New Drug Fusion Expected to Benefit Multiple Myeloma Blood Cancer Patients

Multiple Myeloma

A pharmaceutical now licensed for leukemia can assist people with multiple myeloma when combined with another therapy, according to new Irish research.

This revelation opens up new avenues of treatment for the currently incurable condition.

Every year, approximately 400 people in Ireland are newly diagnosed with multiple myeloma (MM), a type of blood cancer. Despite recent breakthroughs in treatment, the condition is still incurable.

The hunt for novel therapeutic options is critical, especially for individuals whose cancer is resistant to conventional treatments.

In a new study published in Haematologica, researchers from the RCSI Department of Physiology and Medical Physics and the Beaumont RCSI Cancer Centre sought to uncover supplementary medications that could improve the efficacy of Venetolax, a drug licensed for use in leukaemia, for MM treatment.

Although previously investigated in MM, Venetoclax, which inhibits the action of a protein known as BCL-2, was only proven to be useful in a limited proportion of patients.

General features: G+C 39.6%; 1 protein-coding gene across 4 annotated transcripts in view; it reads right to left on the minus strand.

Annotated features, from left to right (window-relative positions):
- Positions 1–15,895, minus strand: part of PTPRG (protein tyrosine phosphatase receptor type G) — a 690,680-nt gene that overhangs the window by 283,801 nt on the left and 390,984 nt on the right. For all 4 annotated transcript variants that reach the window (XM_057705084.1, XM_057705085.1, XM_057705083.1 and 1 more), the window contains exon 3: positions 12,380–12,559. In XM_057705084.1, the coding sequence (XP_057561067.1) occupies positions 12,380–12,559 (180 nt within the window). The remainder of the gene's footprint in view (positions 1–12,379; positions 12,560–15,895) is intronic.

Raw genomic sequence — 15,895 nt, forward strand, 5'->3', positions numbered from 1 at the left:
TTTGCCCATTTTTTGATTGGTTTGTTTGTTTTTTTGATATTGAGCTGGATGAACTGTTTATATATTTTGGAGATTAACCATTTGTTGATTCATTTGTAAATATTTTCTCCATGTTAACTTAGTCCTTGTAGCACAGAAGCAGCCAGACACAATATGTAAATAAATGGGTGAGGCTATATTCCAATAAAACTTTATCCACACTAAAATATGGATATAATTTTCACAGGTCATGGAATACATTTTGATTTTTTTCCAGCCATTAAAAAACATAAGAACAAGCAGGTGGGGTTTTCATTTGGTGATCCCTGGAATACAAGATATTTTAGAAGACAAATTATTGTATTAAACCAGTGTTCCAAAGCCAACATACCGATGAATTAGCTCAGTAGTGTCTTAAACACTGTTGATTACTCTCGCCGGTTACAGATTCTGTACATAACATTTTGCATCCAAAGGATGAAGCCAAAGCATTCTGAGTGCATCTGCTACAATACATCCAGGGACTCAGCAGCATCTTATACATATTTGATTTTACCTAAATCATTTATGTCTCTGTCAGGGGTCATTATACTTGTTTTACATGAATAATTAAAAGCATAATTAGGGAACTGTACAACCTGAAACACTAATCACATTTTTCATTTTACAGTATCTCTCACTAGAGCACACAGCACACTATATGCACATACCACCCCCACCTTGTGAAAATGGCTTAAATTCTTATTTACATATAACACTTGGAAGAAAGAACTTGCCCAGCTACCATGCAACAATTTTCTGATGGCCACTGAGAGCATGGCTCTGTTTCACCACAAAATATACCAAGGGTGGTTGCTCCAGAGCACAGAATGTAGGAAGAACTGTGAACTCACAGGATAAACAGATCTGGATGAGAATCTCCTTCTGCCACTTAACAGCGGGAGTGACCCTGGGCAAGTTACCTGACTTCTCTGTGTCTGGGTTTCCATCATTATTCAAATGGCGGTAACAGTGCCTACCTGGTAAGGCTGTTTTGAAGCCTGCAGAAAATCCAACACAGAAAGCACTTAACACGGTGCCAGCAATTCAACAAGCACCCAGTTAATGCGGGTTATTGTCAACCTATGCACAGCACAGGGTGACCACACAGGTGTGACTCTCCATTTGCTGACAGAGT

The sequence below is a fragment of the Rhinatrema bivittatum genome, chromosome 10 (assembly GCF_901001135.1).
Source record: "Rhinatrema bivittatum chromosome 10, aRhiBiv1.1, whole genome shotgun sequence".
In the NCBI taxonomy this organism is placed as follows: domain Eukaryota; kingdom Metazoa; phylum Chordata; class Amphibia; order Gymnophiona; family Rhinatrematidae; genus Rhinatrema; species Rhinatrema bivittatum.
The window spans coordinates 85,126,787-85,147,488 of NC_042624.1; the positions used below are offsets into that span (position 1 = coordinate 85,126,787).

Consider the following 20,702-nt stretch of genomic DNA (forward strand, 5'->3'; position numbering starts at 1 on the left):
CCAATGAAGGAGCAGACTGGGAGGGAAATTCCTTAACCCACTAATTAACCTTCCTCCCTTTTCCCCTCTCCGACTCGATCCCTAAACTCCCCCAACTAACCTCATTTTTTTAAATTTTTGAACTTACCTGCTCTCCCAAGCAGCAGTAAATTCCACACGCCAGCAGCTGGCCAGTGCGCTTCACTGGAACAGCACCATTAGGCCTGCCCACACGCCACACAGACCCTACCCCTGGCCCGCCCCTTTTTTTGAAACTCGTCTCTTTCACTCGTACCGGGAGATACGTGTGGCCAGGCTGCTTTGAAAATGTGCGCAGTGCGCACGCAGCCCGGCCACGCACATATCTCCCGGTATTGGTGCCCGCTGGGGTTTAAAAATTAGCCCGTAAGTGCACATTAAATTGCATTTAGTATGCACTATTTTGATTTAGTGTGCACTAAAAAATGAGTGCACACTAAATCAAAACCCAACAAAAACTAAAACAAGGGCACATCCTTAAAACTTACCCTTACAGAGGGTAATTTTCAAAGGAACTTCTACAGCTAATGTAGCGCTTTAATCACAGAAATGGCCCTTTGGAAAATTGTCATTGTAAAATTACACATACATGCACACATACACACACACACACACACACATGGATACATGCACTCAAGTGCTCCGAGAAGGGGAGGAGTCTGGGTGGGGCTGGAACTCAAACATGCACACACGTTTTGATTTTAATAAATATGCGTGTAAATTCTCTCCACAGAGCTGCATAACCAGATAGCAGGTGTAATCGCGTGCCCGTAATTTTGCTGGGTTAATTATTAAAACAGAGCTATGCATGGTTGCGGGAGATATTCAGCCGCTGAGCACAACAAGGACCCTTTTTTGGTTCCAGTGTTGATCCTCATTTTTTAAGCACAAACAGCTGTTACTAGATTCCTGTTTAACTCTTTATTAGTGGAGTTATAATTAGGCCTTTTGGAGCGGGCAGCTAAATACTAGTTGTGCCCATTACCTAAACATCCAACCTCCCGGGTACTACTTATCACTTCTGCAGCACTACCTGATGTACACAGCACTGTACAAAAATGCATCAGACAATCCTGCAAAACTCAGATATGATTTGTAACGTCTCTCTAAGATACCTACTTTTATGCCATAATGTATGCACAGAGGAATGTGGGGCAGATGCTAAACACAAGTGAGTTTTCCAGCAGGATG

The researchers discovered that combining Venetoclax with a medication called 5-azacytidine dramatically enhanced its efficacy across several MM cell lines, indicating that the new combination could be used to treat a larger patient population.

Professor Tríona Ní Chonghaile, Associate Professor and research lead, at Department of Physiology and Medical Physics, said “This research is a significant step in identifying more effective treatment options for multiple myeloma. By combining Venetoclax and 5-azacytidine, we’ve seen enhanced efficacy across a wide range of patient samples,” said

“It shows the benefits of re-evaluating existing treatments in new contexts to expand their potential.”

Professor Siobhán Glavey, Chair of the RCSI Department of Pathology and Clinician Scientist at the Beaumont RCSI Cancer Centre, stated that the discovery of this new medicine combination is a hopeful development.Our next goal is to test for efficacy and safety for multiple myeloma in a clinical trial setting, bringing us closer to giving a novel therapeutic option to patients.”

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